News cameras and still photography can't convey the immensity of what Hurricane Katrina did to New Orleans in September 2005 -- the vastness of the destruction, the breadth of inundation. For that, we need
The smart, classy "Hurricane on the Bayou," currently sprawling across the giant screen at the Museum of Science's Mugar Omni Theater, preaches an invaluable environmental lesson for children and parents: Don't monkey with the ecosystem without expecting payback.
In the case of New Orleans, the film presses the case that decades of flood-control efforts have destroyed the wetlands that buffer the city from tropical storms. The statistics mount up -- every three miles of protective habitat lowers the sea surge by a foot; the amount of wetlands lost in the past 70 years is bigger than the state of Delaware. More powerful is a simple IMAX shot of the muddy Mississippi River that shows the land literally washing away.
The movie works hard to ring the alarm bell without scaring the kids, and it has in 14-year-old fiddle prodigy Amanda Shaw an appealing stand-in for younger audiences. With her musician buddies, zydeco accordionist Chubby Carrier and Cajun musician Tab Benoit , Shaw tours the bayous, gets close to baby alligators, and learns that habitat loss can be reversed. Over to your generation, Amanda.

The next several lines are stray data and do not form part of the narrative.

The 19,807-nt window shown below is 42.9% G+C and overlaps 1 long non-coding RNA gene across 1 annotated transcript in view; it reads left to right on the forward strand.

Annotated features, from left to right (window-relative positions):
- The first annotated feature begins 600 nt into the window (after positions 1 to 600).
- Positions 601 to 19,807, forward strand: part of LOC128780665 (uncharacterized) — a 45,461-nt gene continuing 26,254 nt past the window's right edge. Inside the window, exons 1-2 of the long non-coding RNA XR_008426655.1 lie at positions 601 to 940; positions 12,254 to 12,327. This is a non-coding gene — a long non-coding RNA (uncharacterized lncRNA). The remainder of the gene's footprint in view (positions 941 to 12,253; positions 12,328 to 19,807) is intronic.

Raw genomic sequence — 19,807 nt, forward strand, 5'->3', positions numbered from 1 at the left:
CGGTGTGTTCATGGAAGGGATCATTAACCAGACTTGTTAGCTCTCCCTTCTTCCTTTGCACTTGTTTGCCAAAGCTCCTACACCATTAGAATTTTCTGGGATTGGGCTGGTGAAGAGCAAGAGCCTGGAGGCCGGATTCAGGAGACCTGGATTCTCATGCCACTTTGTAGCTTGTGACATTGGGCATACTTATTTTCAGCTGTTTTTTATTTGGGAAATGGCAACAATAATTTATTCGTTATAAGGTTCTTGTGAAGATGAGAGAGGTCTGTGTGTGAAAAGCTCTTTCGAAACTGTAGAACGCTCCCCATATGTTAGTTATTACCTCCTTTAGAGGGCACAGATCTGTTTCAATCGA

The film is ostensibly narrated by Meryl Streep but mostly lets these easygoing activists have their say, occasionally bringing on Allen Toussaint and Aaron Neville for musical street-cred. The film's soundtrack, not surprisingly, strides majestically.
Directed by Greg MacGillivray , who made one of the first IMAX films in 1976 and is still going strong 28 large-format films later, "Hurricane" isn't interested in socio-political rage à la Spike Lee's essential documentary "When the Levees Broke ." The only finger-pointing is indirect, as when one of the narrators dryly notes , "With no help on the way, people rescued each other."
Instead, the film's trump card is its footage of post-Katrina New Orleans: aerial images of a drowned city that wrap themselves around your head with fresh force. A ship dropped almost casually on a highway bridge is all the more eerie for the acres of space filled with lesser wreckage extending beyond one's limits of vision.
MacGillivray was making "Hurricane" before Katrina struck, and he borrowed a chopper from the Florida set of "Miami Vice" to get his IMAX shots of the post-storm landscape. What was intended to be a warning about future cataclysm has become a powerful documentary of present-tense disaster. The filmmakers don't have to say "See?" when their evidence is this big.